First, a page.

November 2013


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"Romsted, Laurence" <[log in to unmask]>
Reply To:
Science for the People Discussion List <[log in to unmask]>
Wed, 13 Nov 2013 16:54:27 +0000
text/plain (137 lines)

Thanks.  I get that.  Are there published examples of environmental
poisoning being misdiagnosed as HIV/Aids infection?  If so, is there a
pattern in them?  Seems to me that only the discovery of real poisonings
misdiagnosed as HIV would make the case.  Otherwise, how would you know?


On 11/13/13 11:43 AM, "Jim West" <[log in to unmask]> wrote:

>As an example, as requested, let me draw a simpler parallel.
>[Flu Parallel]
>Jane has the flu and sees an MD.  According to common protocol, he gives
>her pills and sends her home to recover, ¡°See me again if you don¡¯t feel
>Jane gets worse and lives miserably with a cycle of chronic disease and
>pills, seeing the MD routinely.
>10 years later, her friend Bob, an environmentalist, finds that her
>basement apartment is undoubtedly polluted by boiler exhaust, measuring
>hazardous levels of CO and NOx.
>Jane vents her apartment and the landlord has the boiler vented properly.
> Jane recovers and tosses the pills.
>[End of Parallel]
>Poisoning is commonly misdiagnosed as virus flu.  One of several studies
>is Dolan (1985).  
>Dolan (1985), Abstract:
>¡°Subacute carbon monoxide poisoning is commonly misdiagnosed as an
>influenza-like viral illness. All patients presenting... with flu-like
>symptoms during February 1985 were asked to give blood samples for
>carboxyhemoglobin determination. ... ¡°
>¡°No patient with a carboxyhemoglobin level greater than or equal to 10%
>was diagnosed as having subacute CO poisoning by emergency physicians.
>Physicians must seek out the possibility of CO toxicity in patients with
>flu-like illness...¡±
>To this day, MD¡¯s commonly misdiagnose poisoning as virus flu, by
>omitting toxicology, i.e., environmental reviews for their clients.
>I have been following this exchange most of the time. I do not understand
>what you mean.
>Perhaps you could give a concrete example that illustrates what you mean
>with a reference or references that illustrates the point that toxicology
>studies made a difference.
>On 11/12/13 9:15 PM, "Jim West" <[log in to unmask]> wrote:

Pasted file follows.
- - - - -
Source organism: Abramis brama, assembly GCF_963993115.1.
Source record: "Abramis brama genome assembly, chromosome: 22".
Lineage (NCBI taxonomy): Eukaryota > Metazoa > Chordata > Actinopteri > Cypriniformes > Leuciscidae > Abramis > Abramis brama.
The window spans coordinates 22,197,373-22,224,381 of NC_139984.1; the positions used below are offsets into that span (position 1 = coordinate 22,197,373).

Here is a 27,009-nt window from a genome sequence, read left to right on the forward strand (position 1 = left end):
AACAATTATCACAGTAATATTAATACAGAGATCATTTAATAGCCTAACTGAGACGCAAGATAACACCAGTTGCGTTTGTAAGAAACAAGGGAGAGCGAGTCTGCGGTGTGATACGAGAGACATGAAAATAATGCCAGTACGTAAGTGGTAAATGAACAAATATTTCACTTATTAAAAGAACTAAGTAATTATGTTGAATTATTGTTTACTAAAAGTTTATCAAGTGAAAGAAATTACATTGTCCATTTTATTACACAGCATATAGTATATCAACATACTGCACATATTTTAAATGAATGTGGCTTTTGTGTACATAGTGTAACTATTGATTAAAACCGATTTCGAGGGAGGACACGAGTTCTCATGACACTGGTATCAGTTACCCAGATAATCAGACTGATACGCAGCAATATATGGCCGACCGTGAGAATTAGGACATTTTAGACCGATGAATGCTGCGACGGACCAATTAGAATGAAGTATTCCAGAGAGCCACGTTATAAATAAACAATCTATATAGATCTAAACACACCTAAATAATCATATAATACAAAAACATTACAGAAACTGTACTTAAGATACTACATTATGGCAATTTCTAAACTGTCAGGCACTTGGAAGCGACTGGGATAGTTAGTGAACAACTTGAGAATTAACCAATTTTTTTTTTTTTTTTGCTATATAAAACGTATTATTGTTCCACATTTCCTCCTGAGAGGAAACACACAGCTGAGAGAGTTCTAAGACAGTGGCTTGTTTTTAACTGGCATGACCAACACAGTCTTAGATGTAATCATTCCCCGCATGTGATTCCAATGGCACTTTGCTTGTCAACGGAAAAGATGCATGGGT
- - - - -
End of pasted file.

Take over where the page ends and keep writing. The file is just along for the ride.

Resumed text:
>>The assumption of toxicity is not necessary, nor the finding of toxicity,
>>nor the separation of views.
>>Required is the toxicological context to actually understand any disease,
>>perceived "successful" recovery, and the characteristics of any suspect
>>Without the toxicology, fundamental data is missing from the picture, any
>>picture related to AIDS, including your hypothesis of ©øARV success©÷.
>>It's basic science.
>>That assumes that his specimens are toxic, I think.
>>The trouble with your argument here is that it avoids the point I have
>>been making: The intervention methods based on the HIV theory worked.
>>Lots of people got well and did not die.
>>Until you have an answer to that bit of history, you are just saying "You
>>did not play in my sandbox so I don't like you any more."
>>However, I will play in your sandbox a little:
>>Exactly what toxicological studies do you think should have been done?
>>Maybe what you wanted was in fact done and maybe I know about it.
>>What hypotheses, or kinds of hypotheses, do you think should have been
>>-----Original Message-----
>>From: Jim West <[log in to unmask]>
>>To: SCIENCE-FOR-THE-PEOPLE <[log in to unmask]>
>>Sent: Mon, Nov 11, 2013 9:09 am
>>Subject: Re: HIV AIDS and toxicology
>>I will recapitulate. I asked Sam for the toxicology of AIDS and he had
>>rephrase my question. He also brought related discussion, which I
>>getting into premature to my initial topic.
>>Thanks to Sam for answering my question: Sam is unaware of AIDS
>>toxicology, and 
>>that concurs with my experience.
>>Here is my continuance in the context of Sam's related discussion.
>>I will draw a simple parallel, since HIV/AIDS science and politics can be
>>A research biochemist can corrupt his laboratory in two ways: 1) Poison
>>specimens. 2) Avoid the toxicological status of his specimens.
>>If either option is selected, then his laboratory findings are moot. The
>>characteristics of any virus studied in such conditions are moot. All
>>subsequent research and literature based on the findings of that
>>laboratory are 
>>in doubt.
>>Option #2 represents the history of AIDS research.